If you notice that it takes no more than 8 ms to go from point to point. That’s great. now if it were in the double or triple digits on one or more of the hops, that would be bad. Thus running a traceroute is a valid way of troubleshooting an issue like this. The only catch is that the readers issue is transient. Therefore unless you do the traceroute while it is happening, you may not gain any further insight as to what might be going on. In this situation, you’d likely have to run a packet analyzer for a period of time to catch this in the act. Now this is something that an ISP that has a business paying for business level Internet access would do. But no ISP is going to do that for a consumer grade Internet connection. So I am guessing that the person he spoke to at Rogers likely ran a couple of traceroutes and found nothing wrong because the issue was not manifesting itself at that time. Thus they said that there’s no issue. I can understand why the reader would be frustrated as he experiences an issue and Rogers can’t find any evidence of an issue. So in effect, it’s like the noise that your car makes that disappears when you take it to the dealer. They can’t fix what they can’t see.
Now one of the games that this reader mentioned was Team Fortress 2. I haven’t played that game in a very long time, but I have it on my MacBook Pro. So I fired it up and started playing. Within five minutes I was able to replicate the issue on my Rogers Internet connection. To further rule out the MacBook Pro as being the source, I played the game on two of my customer’s networks over the last couple of days (with their permission of course). One was on Allstream (which is business class Internet) and one was running Bell DSL. I could not replicate the issue on either. I did some further troubleshooting by doing traceroutes to the servers that my copy of Team Fortress 2 was connecting to via my Rogers Internet connection and I found that specific hops within the traceroutes that were within the Rogers network would be there in one moment and then be inaccessible the next. That I find weird as it is my experience that a hop is either responding or it isn’t and that shouldn’t change. Thus I think this is somehow related.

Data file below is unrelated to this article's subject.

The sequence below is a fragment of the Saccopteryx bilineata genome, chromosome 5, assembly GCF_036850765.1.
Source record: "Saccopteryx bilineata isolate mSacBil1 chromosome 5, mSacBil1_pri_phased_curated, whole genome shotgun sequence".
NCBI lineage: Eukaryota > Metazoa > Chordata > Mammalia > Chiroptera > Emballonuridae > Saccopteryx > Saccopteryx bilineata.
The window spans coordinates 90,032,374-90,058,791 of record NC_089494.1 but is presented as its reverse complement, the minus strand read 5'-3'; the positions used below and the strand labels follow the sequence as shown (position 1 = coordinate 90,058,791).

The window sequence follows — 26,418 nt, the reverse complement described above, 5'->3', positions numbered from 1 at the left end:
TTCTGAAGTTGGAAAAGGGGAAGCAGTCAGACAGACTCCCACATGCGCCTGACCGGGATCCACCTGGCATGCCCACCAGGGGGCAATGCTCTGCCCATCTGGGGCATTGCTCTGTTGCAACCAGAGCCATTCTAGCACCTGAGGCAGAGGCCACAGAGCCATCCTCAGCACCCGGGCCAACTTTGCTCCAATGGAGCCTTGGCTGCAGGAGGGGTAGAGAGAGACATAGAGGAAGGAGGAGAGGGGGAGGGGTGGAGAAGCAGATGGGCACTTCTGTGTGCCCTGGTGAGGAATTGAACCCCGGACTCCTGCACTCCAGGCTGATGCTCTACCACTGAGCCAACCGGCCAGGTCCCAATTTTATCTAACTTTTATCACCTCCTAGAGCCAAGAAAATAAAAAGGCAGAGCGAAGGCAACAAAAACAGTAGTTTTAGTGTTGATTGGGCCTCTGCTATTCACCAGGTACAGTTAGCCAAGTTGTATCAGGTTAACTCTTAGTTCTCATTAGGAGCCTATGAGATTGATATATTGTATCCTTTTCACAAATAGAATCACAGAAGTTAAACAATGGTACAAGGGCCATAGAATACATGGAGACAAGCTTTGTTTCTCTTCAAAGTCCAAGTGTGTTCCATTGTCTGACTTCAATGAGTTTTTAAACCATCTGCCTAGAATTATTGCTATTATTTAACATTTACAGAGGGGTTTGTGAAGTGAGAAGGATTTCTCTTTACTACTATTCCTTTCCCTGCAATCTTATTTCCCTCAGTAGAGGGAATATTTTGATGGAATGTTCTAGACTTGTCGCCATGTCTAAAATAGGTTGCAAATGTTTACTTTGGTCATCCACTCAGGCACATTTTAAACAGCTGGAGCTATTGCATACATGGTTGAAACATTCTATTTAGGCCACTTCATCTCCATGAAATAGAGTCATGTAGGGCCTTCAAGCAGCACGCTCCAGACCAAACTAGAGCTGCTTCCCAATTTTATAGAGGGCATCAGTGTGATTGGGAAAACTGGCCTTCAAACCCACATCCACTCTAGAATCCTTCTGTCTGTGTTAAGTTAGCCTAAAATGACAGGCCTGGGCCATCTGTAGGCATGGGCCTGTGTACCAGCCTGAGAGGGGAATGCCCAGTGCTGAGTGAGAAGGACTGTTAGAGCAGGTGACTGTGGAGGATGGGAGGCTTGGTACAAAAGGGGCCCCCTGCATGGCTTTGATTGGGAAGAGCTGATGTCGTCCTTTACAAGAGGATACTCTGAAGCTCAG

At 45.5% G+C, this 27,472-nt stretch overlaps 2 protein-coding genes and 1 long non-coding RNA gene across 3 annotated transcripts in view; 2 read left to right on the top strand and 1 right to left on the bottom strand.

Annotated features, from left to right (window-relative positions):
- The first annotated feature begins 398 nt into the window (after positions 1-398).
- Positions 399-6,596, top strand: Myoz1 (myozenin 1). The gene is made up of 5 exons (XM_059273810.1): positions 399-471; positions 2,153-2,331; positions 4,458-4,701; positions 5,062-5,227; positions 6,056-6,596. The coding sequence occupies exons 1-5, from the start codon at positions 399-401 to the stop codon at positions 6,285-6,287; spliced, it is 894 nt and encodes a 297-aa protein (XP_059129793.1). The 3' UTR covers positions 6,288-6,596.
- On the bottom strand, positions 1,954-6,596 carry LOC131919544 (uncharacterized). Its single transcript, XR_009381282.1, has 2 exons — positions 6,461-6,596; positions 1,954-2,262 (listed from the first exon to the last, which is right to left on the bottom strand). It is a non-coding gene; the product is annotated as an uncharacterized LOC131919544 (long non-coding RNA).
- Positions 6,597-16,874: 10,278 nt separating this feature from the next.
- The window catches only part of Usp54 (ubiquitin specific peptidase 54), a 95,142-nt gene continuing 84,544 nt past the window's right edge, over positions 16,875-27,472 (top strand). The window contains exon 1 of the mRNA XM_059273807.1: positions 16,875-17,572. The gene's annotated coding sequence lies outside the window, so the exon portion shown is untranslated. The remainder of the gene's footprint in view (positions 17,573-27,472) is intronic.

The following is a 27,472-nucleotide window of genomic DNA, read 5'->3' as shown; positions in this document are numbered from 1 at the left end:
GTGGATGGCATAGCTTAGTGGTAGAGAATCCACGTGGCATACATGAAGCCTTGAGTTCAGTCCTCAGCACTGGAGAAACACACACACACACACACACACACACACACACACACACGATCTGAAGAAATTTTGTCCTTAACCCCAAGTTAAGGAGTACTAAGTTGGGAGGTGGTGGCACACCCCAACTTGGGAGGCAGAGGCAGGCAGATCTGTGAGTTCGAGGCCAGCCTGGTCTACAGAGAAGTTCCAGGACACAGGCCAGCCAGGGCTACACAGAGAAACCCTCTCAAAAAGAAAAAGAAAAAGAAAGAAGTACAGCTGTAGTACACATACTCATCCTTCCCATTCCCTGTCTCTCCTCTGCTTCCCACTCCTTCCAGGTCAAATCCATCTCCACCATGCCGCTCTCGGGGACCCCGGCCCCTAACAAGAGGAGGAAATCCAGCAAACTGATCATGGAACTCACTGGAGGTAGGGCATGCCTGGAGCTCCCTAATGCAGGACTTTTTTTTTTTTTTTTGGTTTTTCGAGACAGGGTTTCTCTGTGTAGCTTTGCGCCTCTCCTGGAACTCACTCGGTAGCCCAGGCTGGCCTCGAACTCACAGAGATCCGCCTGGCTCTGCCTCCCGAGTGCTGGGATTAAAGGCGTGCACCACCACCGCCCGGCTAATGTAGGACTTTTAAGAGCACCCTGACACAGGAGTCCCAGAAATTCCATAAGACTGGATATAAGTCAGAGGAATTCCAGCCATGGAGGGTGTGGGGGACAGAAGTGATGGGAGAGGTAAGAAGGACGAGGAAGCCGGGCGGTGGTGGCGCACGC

Thus this implies that Rogers may have an issue that they need to address. Though I cannot confirm what that issue might be. It also implies that I have an issue that I’ve never noticed because I am not a heavy gamer. That’s delightful. In any event, I have reached out to Rogers for a comment and I will update this story when I get some feedback from them.